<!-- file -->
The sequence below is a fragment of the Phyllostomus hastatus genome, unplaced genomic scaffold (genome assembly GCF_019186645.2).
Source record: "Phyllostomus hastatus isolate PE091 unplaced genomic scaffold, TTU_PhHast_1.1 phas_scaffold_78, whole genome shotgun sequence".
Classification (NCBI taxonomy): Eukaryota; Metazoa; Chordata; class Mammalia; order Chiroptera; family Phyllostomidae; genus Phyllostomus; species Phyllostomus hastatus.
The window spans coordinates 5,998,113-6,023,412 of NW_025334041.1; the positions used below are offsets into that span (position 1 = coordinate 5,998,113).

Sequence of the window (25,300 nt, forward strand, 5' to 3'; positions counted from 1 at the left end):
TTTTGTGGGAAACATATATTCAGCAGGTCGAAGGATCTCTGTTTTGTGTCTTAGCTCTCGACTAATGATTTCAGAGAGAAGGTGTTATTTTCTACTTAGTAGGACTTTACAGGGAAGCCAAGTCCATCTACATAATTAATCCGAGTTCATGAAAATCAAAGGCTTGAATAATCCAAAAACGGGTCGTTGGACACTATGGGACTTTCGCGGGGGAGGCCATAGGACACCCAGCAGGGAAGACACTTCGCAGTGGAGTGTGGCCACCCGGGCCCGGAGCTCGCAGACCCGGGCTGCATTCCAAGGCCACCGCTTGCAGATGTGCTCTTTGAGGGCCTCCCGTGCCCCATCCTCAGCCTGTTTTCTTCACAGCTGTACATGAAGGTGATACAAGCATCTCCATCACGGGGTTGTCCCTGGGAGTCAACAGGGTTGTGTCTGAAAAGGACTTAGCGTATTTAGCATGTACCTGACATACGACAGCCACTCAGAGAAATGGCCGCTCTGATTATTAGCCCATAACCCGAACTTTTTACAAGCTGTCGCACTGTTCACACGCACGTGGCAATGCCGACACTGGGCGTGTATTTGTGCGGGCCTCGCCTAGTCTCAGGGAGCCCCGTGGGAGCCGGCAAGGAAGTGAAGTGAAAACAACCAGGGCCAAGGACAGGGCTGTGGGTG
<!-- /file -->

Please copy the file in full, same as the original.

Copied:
The sequence below is a fragment of the Phyllostomus hastatus genome, unplaced genomic scaffold (genome assembly GCF_019186645.2).
Source record: "Phyllostomus hastatus isolate PE091 unplaced genomic scaffold, TTU_PhHast_1.1 phas_scaffold_78, whole genome shotgun sequence".
Classification (NCBI taxonomy): Eukaryota; Metazoa; Chordata; class Mammalia; order Chiroptera; family Phyllostomidae; genus Phyllostomus; species Phyllostomus hastatus.
The window spans coordinates 5,998,113-6,023,412 of NW_025334041.1; the positions used below are offsets into that span (position 1 = coordinate 5,998,113).

Sequence of the window (25,300 nt, forward strand, 5' to 3'; positions counted from 1 at the left end):
TTTTGTGGGAAACATATATTCAGCAGGTCGAAGGATCTCTGTTTTGTGTCTTAGCTCTCGACTAATGATTTCAGAGAGAAGGTGTTATTTTCTACTTAGTAGGACTTTACAGGGAAGCCAAGTCCATCTACATAATTAATCCGAGTTCATGAAAATCAAAGGCTTGAATAATCCAAAAACGGGTCGTTGGACACTATGGGACTTTCGCGGGGGAGGCCATAGGACACCCAGCAGGGAAGACACTTCGCAGTGGAGTGTGGCCACCCGGGCCCGGAGCTCGCAGACCCGGGCTGCATTCCAAGGCCACCGCTTGCAGATGTGCTCTTTGAGGGCCTCCCGTGCCCCATCCTCAGCCTGTTTTCTTCACAGCTGTACATGAAGGTGATACAAGCATCTCCATCACGGGGTTGTCCCTGGGAGTCAACAGGGTTGTGTCTGAAAAGGACTTAGCGTATTTAGCATGTACCTGACATACGACAGCCACTCAGAGAAATGGCCGCTCTGATTATTAGCCCATAACCCGAACTTTTTACAAGCTGTCGCACTGTTCACACGCACGTGGCAATGCCGACACTGGGCGTGTATTTGTGCGGGCCTCGCCTAGTCTCAGGGAGCCCCGTGGGAGCCGGCAAGGAAGTGAAGTGAAAACAACCAGGGCCAAGGACAGGGCTGTGGGTG